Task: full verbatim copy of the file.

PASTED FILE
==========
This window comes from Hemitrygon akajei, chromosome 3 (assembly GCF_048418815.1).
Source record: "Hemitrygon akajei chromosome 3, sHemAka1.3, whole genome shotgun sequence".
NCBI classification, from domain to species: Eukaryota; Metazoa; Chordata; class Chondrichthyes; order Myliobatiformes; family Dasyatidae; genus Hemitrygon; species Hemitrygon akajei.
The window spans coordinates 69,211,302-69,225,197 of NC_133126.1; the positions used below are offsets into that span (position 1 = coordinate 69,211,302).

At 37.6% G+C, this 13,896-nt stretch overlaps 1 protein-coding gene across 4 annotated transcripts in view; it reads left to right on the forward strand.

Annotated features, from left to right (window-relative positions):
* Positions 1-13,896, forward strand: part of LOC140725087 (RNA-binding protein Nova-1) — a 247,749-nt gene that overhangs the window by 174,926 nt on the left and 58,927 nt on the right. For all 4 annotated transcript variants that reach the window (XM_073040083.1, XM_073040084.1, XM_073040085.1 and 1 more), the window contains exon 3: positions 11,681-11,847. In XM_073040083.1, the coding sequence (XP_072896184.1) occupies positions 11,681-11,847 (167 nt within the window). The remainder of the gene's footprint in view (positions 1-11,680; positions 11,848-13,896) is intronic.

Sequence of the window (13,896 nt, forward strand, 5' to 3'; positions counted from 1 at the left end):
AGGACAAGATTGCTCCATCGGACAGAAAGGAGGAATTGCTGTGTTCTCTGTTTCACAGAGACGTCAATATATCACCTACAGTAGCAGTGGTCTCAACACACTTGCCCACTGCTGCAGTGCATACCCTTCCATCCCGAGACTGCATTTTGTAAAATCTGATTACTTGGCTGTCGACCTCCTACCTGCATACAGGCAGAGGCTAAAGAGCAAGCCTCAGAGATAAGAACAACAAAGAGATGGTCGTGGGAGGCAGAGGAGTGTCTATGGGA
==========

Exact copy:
This window comes from Hemitrygon akajei, chromosome 3 (assembly GCF_048418815.1).
Source record: "Hemitrygon akajei chromosome 3, sHemAka1.3, whole genome shotgun sequence".
NCBI classification, from domain to species: Eukaryota; Metazoa; Chordata; class Chondrichthyes; order Myliobatiformes; family Dasyatidae; genus Hemitrygon; species Hemitrygon akajei.
The window spans coordinates 69,211,302-69,225,197 of NC_133126.1; the positions used below are offsets into that span (position 1 = coordinate 69,211,302).

At 37.6% G+C, this 13,896-nt stretch overlaps 1 protein-coding gene across 4 annotated transcripts in view; it reads left to right on the forward strand.

Annotated features, from left to right (window-relative positions):
* Positions 1-13,896, forward strand: part of LOC140725087 (RNA-binding protein Nova-1) — a 247,749-nt gene that overhangs the window by 174,926 nt on the left and 58,927 nt on the right. For all 4 annotated transcript variants that reach the window (XM_073040083.1, XM_073040084.1, XM_073040085.1 and 1 more), the window contains exon 3: positions 11,681-11,847. In XM_073040083.1, the coding sequence (XP_072896184.1) occupies positions 11,681-11,847 (167 nt within the window). The remainder of the gene's footprint in view (positions 1-11,680; positions 11,848-13,896) is intronic.

Sequence of the window (13,896 nt, forward strand, 5' to 3'; positions counted from 1 at the left end):
AGGACAAGATTGCTCCATCGGACAGAAAGGAGGAATTGCTGTGTTCTCTGTTTCACAGAGACGTCAATATATCACCTACAGTAGCAGTGGTCTCAACACACTTGCCCACTGCTGCAGTGCATACCCTTCCATCCCGAGACTGCATTTTGTAAAATCTGATTACTTGGCTGTCGACCTCCTACCTGCATACAGGCAGAGGCTAAAGAGCAAGCCTCAGAGATAAGAACAACAAAGAGATGGTCGTGGGAGGCAGAGGAGTGTCTATGGGA